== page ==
Perjury

Stan Latreille, Author
Stan Latreille, Author Crown Publishers $24 (352p) ISBN 978-0-609-60138-9
Reviewed on: 06/01/1998
Release date: 06/01/1998
Mass Market Paperbound - 384 pages - 978-0-451-19687-3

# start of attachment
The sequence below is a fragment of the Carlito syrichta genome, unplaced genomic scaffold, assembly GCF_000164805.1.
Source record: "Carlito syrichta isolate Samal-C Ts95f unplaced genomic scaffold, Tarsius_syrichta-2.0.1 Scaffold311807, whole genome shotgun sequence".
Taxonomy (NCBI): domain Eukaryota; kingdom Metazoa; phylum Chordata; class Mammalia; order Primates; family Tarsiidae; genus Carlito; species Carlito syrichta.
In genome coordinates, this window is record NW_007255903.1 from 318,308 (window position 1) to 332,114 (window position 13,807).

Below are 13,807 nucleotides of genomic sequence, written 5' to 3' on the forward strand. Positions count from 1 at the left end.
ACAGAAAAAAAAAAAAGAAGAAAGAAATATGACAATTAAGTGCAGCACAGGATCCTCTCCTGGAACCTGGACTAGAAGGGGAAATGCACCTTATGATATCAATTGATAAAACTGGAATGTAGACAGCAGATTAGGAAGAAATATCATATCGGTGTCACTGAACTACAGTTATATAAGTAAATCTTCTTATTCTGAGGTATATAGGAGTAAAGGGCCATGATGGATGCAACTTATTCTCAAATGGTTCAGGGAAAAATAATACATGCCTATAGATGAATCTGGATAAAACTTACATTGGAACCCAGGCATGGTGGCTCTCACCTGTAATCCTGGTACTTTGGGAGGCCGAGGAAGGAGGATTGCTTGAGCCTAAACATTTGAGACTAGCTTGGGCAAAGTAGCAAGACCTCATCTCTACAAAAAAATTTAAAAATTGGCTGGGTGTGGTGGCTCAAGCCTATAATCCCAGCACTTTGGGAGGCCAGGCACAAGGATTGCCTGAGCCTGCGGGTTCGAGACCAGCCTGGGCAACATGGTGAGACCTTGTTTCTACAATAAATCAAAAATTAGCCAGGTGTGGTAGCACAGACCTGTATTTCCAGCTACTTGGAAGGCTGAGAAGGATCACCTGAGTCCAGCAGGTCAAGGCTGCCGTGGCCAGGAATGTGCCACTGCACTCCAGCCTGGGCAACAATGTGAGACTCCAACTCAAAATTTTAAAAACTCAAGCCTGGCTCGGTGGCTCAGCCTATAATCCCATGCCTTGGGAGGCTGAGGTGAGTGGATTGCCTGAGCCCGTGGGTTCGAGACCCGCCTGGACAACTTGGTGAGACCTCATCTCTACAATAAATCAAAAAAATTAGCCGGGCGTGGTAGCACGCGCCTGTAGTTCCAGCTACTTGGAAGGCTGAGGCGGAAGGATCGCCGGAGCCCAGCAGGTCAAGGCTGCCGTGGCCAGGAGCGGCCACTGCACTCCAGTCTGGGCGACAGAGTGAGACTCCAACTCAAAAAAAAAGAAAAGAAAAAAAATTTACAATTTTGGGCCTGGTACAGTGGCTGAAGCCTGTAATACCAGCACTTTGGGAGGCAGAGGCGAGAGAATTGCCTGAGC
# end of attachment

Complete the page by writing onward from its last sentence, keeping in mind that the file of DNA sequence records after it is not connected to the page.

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Possibly the best first novel by a sitting Michigan judge since Robert Traver's Anatomy of a Murder, Latreille's noir tale of a lawyer trying to defend a treacherous, needy client is an engrossing, contemporary throwback to its classic precursor. Burnt out from a failed marriage and 20 years as a Chicago public defender, narrator Jack Brenner comes back to Michigan to join a suburban Detroit law firm. Jack is required to handle the pro bono defense of Davey Alden, accused of perjury after claiming that her husband, Joel, sexually abused their four-year-old daughter. The case looks hopeless for Davey, who has admitted in court that she lied. Driven by curiosity and by a growing attraction to Davey, Jack soon grows convinced that Joel Alden is at least a potential abuser. The complex plot involves Davey's promiscuity, Jack's fascination with Davey, Joel's ex-wife and their daughter (a teenage suicide), a shady real estate deal, an old diary, nail-biting courtroom scenes and a post-trial bombshell. Central to all this is mercurial, manipulative Davey and her own slowly revealed history of childhood abuse, which Latreille depicts with effective restraint. All the characters are interesting (although Jack and Dr. Ann Mahoney, his septuagenarian, martini-drinking, tart-tongued Catholic neighbor, are the only sympathetic members of the cast). This compelling new voice, schooled in Chandler and Hammett, knows what draws us to courtroom drama: ""Character is what every trial is about. It is always relevant. That's why the law is so afraid of it."" By the time they reach the bittersweet ending, readers will agree. (July)
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